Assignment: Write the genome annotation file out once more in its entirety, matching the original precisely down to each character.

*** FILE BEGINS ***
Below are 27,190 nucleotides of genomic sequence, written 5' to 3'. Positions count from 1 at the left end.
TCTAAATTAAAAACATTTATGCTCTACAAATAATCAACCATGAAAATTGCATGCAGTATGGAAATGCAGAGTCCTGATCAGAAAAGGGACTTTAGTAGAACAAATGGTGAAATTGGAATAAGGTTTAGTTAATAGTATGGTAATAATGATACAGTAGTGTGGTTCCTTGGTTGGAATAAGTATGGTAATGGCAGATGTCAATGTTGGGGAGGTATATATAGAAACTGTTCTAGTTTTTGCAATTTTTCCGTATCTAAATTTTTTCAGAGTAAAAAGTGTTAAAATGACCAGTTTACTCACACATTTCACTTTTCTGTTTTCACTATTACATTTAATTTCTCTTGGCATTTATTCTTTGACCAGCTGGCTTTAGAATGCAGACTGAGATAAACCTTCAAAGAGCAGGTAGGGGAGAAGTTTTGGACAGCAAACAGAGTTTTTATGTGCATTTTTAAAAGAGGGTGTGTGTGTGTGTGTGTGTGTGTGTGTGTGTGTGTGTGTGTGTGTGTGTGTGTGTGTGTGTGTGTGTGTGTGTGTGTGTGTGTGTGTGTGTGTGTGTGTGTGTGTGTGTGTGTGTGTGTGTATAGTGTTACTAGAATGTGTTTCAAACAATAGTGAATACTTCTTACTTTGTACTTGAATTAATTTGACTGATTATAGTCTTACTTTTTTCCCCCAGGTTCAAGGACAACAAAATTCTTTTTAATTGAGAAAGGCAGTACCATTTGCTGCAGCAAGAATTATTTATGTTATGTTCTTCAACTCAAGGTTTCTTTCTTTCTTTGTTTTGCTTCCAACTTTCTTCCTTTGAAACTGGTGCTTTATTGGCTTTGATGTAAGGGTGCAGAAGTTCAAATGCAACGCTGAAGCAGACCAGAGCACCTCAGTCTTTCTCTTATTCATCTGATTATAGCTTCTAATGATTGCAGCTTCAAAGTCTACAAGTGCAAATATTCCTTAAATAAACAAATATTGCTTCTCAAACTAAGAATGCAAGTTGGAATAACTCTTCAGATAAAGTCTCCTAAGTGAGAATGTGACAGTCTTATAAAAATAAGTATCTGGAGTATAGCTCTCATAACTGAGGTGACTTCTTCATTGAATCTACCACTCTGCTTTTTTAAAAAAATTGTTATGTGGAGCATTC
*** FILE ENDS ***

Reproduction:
Below are 27,190 nucleotides of genomic sequence, written 5' to 3'. Positions count from 1 at the left end.
TCTAAATTAAAAACATTTATGCTCTACAAATAATCAACCATGAAAATTGCATGCAGTATGGAAATGCAGAGTCCTGATCAGAAAAGGGACTTTAGTAGAACAAATGGTGAAATTGGAATAAGGTTTAGTTAATAGTATGGTAATAATGATACAGTAGTGTGGTTCCTTGGTTGGAATAAGTATGGTAATGGCAGATGTCAATGTTGGGGAGGTATATATAGAAACTGTTCTAGTTTTTGCAATTTTTCCGTATCTAAATTTTTTCAGAGTAAAAAGTGTTAAAATGACCAGTTTACTCACACATTTCACTTTTCTGTTTTCACTATTACATTTAATTTCTCTTGGCATTTATTCTTTGACCAGCTGGCTTTAGAATGCAGACTGAGATAAACCTTCAAAGAGCAGGTAGGGGAGAAGTTTTGGACAGCAAACAGAGTTTTTATGTGCATTTTTAAAAGAGGGTGTGTGTGTGTGTGTGTGTGTGTGTGTGTGTGTGTGTGTGTGTGTGTGTGTGTGTGTGTGTGTGTGTGTGTGTGTGTGTGTGTGTGTGTGTGTGTGTGTGTGTGTGTGTGTGTGTGTGTGTATAGTGTTACTAGAATGTGTTTCAAACAATAGTGAATACTTCTTACTTTGTACTTGAATTAATTTGACTGATTATAGTCTTACTTTTTTCCCCCAGGTTCAAGGACAACAAAATTCTTTTTAATTGAGAAAGGCAGTACCATTTGCTGCAGCAAGAATTATTTATGTTATGTTCTTCAACTCAAGGTTTCTTTCTTTCTTTGTTTTGCTTCCAACTTTCTTCCTTTGAAACTGGTGCTTTATTGGCTTTGATGTAAGGGTGCAGAAGTTCAAATGCAACGCTGAAGCAGACCAGAGCACCTCAGTCTTTCTCTTATTCATCTGATTATAGCTTCTAATGATTGCAGCTTCAAAGTCTACAAGTGCAAATATTCCTTAAATAAACAAATATTGCTTCTCAAACTAAGAATGCAAGTTGGAATAACTCTTCAGATAAAGTCTCCTAAGTGAGAATGTGACAGTCTTATAAAAATAAGTATCTGGAGTATAGCTCTCATAACTGAGGTGACTTCTTCATTGAATCTACCACTCTGCTTTTTTAAAAAAATTGTTATGTGGAGCATTC